But here’s where you might miss out. Once the crisis is over, you may just continue on with life as usual. If you do, you’ve missed a big opportunity to examine the crisis in order to learn.

So next time something difficult in your life has ended, remember to take some time to use the searchlight provided.

Bob

 

08 November
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Coming Out of the Fog

Ever been so overwhelmed, you didn’t fully appreciate how overwhelmed you were until you had some relief from it?

This was me the last few months. The relief I felt recently was eye-opening.

I was telling a friend about it. I said it was like being in a fog where I could only see a few inches in front of me. It wasn’t until the fog started lifting, that I could truly appreciate how thick the fog had been.

So, I started thinking about what lessons there might be in this. If you’re feeling repeatedly overwhelmed, consider asking yourself the following questions:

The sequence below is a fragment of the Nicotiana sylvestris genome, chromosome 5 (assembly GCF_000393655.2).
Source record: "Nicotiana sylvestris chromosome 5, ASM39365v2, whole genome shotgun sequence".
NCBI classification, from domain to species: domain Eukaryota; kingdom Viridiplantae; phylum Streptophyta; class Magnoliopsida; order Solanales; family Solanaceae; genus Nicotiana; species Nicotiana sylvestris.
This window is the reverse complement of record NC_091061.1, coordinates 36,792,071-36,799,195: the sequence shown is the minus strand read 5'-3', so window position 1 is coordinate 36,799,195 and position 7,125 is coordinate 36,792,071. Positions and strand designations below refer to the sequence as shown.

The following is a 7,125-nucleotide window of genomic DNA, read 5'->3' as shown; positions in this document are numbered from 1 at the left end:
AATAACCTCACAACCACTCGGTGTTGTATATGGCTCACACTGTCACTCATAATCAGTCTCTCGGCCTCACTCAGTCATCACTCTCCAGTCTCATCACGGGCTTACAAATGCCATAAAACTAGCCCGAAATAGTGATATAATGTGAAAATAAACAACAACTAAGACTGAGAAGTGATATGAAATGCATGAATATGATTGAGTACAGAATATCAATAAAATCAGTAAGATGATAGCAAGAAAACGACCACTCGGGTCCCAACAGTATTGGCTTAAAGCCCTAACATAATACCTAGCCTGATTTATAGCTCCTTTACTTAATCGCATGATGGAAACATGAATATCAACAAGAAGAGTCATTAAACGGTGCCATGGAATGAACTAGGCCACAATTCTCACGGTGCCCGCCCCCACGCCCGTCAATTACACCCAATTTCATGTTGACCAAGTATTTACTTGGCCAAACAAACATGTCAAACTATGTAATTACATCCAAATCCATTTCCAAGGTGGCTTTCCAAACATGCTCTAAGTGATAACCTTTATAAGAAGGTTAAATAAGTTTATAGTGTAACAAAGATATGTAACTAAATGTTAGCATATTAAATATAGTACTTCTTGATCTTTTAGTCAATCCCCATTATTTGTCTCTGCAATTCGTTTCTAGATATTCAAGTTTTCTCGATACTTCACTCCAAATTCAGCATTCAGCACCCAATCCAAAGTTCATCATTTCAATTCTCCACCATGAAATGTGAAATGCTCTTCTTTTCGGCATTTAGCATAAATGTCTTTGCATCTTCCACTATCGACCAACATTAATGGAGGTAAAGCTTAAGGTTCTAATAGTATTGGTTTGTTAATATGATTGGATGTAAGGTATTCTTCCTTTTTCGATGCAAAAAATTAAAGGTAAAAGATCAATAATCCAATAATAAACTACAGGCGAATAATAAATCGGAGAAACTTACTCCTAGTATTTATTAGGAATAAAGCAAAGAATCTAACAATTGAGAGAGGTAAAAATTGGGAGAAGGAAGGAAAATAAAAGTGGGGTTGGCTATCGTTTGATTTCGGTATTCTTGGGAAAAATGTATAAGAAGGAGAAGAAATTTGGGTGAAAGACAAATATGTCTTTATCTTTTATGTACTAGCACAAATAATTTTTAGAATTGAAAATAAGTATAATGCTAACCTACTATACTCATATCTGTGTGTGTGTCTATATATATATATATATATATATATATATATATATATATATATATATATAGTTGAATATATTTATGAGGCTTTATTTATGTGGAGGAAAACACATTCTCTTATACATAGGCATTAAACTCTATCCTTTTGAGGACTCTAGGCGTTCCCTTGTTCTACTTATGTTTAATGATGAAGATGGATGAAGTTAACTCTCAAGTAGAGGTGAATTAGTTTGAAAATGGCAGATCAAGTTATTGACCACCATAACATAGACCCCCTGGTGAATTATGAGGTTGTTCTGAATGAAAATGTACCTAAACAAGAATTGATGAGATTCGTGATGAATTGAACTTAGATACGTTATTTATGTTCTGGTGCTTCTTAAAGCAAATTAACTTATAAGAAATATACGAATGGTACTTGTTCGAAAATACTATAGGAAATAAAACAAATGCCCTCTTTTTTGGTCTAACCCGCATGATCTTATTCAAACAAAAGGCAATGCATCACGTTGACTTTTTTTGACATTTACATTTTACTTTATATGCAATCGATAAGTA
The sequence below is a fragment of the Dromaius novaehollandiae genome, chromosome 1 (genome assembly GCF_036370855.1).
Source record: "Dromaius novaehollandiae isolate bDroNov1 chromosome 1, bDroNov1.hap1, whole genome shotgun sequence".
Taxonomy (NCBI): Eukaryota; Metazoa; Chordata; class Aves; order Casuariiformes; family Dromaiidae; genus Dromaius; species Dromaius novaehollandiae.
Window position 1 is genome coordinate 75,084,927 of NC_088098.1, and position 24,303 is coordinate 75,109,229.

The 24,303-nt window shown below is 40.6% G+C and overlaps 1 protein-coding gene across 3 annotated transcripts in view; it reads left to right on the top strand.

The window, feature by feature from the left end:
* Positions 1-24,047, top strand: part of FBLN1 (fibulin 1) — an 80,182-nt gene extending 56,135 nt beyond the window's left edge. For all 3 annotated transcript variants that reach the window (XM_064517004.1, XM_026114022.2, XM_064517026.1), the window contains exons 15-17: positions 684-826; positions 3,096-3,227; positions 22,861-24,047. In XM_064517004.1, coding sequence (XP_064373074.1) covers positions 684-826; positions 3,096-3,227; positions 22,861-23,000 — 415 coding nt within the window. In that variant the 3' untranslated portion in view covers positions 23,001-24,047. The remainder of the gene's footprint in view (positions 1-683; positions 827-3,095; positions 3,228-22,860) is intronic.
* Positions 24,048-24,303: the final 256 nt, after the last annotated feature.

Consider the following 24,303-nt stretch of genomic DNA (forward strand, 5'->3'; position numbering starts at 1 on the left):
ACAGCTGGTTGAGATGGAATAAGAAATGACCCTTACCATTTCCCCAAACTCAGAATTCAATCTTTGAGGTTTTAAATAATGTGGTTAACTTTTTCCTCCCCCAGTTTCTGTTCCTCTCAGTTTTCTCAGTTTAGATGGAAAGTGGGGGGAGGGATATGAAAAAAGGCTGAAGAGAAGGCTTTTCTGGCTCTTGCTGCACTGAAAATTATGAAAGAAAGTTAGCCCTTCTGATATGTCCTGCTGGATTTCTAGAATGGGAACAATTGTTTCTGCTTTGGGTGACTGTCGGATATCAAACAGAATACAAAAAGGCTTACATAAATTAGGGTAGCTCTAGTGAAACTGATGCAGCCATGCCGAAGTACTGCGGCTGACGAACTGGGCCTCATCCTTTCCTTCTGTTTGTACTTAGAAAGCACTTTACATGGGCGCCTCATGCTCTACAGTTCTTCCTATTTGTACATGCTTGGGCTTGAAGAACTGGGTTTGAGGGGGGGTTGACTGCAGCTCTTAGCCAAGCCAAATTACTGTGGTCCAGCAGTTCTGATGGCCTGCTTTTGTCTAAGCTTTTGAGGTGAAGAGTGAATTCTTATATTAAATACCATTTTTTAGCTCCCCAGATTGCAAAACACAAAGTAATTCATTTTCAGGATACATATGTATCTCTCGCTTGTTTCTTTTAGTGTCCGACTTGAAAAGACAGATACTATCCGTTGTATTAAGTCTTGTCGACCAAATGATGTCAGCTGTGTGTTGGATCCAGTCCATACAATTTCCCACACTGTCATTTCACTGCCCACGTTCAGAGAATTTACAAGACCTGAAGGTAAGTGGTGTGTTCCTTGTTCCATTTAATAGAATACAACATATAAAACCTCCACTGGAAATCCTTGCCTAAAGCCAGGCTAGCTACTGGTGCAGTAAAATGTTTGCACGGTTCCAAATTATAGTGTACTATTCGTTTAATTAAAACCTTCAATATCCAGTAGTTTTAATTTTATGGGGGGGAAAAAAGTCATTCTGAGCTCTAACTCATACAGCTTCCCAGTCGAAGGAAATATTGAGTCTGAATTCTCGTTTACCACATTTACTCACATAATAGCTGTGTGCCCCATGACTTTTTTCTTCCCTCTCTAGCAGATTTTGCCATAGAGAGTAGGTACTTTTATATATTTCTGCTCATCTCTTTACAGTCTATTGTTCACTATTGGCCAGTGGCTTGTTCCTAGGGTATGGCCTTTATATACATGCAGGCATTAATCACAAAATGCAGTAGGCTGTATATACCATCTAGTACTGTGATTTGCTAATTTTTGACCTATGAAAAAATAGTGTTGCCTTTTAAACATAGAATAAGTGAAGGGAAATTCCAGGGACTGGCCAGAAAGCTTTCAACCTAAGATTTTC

1) Is the cause temporary or permanent?

For me, it was temporary so I just had to grind it out. If it’s permanent,  you have to do some serious soul-searching to find out how to make it temporary.

2) Who is the source – you, another person or an outside influence?

If you’re the source, ask yourself what benefits you get.  Do the negatives outweigh the benefits?  If so, it’s time to take another path.

If the source is another person, consider changing the way you interact with that person.

If it’s an outside influence is there a way to reduce that influence’s impact?

3) What is the risk of walking away?

Walking away involves risk. Staying overwhelmed involves risk too. It’s best to weigh the risks & benefits of staying vs walking away.

I considered walking away from 1 of the classes I was teaching. This would have given me significant relief. But the risk was too great – disrupting the students & causing the school to scramble to find a replacement mid-semester.